Sue actively shared her feelings and emotions with her counselor regarding her new life and experiences. Sue's symptoms were substantially reduced, her mood was quite stable, and her lifestyle was much more active. Sue did low-impact exercises regularly, attended social events with friends from time to time, and had energy for studying and other activities.

Sue stated that she still wanted a biological child, and that she would continue working on it by improving her physical and mental health. She was aware that her strong desire to have a baby was related to her hopelessness toward her current life and marriage. At the same time, she made progress in her career development. She gradually transferred her attention from blaming others to depending on herself and being responsible for her own life. She made an independent decision to study for an exam in order to gain a job and a professional license. She demonstrated her courage to face the negative parts of her marriage, and decided to initiate the next stage of her life by working on herself and gaining support from her friends. Sue was actively studying for an exam for an official job. She terminated the counseling when she had been enrolled into the college for three months and felt her life being on track.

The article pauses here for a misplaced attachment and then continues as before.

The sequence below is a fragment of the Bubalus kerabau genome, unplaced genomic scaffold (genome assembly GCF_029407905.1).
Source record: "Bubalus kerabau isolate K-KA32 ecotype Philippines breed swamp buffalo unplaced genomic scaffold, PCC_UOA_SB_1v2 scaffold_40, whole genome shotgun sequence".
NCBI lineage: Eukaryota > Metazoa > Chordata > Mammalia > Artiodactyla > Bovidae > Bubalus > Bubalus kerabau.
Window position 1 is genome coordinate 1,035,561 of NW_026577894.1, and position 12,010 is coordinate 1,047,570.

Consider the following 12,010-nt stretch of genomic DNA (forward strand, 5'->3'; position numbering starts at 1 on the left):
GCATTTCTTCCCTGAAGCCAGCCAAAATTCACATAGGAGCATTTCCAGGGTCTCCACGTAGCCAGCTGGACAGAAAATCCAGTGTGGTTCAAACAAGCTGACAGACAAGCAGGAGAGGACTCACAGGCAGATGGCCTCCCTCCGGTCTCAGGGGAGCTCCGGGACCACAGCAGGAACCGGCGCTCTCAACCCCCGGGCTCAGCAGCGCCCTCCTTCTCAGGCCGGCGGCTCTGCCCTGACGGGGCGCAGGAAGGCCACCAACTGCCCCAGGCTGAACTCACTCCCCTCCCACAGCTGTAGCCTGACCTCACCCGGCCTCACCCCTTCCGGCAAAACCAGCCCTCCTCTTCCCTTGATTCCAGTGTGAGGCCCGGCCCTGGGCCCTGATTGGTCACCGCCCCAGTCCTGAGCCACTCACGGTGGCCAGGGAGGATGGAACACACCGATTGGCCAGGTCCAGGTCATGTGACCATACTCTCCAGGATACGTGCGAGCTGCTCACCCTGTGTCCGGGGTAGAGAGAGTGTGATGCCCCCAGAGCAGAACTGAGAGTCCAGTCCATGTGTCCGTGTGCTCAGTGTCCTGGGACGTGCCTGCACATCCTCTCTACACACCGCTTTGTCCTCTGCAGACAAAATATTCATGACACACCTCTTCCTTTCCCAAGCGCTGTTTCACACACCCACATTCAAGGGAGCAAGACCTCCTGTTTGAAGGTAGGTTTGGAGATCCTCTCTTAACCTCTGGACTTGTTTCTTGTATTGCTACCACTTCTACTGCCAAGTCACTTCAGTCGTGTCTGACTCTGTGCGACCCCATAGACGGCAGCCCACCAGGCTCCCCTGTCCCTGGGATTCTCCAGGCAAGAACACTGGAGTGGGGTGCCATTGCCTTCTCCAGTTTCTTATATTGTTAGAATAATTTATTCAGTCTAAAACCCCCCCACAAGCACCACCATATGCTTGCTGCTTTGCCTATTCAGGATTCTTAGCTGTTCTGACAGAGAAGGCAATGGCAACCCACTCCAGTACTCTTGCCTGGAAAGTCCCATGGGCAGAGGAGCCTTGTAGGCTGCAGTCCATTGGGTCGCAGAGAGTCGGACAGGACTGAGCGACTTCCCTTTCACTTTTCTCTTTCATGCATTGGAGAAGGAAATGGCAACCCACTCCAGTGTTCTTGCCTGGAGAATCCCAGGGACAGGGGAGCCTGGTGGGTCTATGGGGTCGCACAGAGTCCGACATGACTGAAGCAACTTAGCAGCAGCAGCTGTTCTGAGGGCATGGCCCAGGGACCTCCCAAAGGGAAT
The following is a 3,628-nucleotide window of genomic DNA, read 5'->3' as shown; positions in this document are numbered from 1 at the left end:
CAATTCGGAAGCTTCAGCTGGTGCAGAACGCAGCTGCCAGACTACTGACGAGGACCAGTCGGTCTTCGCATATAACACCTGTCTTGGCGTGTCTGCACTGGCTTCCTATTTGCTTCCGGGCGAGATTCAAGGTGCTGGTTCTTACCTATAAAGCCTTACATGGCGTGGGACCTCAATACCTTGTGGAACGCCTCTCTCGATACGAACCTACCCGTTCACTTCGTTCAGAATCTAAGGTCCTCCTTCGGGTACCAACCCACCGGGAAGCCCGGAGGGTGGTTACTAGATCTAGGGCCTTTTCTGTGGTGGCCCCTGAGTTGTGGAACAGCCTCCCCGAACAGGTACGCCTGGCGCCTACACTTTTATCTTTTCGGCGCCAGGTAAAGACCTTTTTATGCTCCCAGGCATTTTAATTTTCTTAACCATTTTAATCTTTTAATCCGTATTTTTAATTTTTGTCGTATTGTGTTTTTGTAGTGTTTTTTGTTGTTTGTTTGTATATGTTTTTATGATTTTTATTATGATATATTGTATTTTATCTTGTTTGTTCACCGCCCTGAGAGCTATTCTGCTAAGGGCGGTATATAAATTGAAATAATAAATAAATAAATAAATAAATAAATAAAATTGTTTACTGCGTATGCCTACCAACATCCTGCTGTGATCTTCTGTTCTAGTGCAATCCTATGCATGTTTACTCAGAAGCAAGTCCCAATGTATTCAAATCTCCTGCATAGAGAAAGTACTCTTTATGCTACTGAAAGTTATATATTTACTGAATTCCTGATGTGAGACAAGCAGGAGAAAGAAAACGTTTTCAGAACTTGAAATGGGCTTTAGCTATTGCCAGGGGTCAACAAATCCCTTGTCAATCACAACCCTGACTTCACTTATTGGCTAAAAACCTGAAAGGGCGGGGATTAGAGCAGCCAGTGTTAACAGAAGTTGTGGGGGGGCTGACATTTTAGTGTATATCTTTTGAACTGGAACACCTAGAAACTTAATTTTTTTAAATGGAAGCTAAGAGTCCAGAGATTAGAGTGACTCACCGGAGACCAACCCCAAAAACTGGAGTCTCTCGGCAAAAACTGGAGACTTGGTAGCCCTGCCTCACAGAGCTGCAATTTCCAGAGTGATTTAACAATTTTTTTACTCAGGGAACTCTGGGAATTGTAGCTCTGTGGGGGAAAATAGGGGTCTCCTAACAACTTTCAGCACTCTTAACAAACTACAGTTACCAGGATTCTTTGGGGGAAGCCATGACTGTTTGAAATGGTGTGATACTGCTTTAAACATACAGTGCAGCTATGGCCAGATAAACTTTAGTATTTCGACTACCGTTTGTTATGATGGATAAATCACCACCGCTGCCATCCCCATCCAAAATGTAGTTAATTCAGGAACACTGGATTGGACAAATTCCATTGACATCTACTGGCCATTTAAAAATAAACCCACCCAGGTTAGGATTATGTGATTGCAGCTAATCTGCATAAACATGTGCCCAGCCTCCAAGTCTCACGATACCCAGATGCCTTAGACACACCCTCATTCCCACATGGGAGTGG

Counseling outcome
Sue improved after a 10 month individual counseling intervention. Sue described herself as more positive and more assertive in pursuing her goals, and her life as more meaningful. The counselor’s observations and evaluations supported the client's positive changes, such as being more assertive, life-oriented, present-oriented, goal-oriented, and demonstrating more self-confidence, positive-thinking, functional behaviors, and a positive attitude toward herself and others when compared with her pre-counseling state.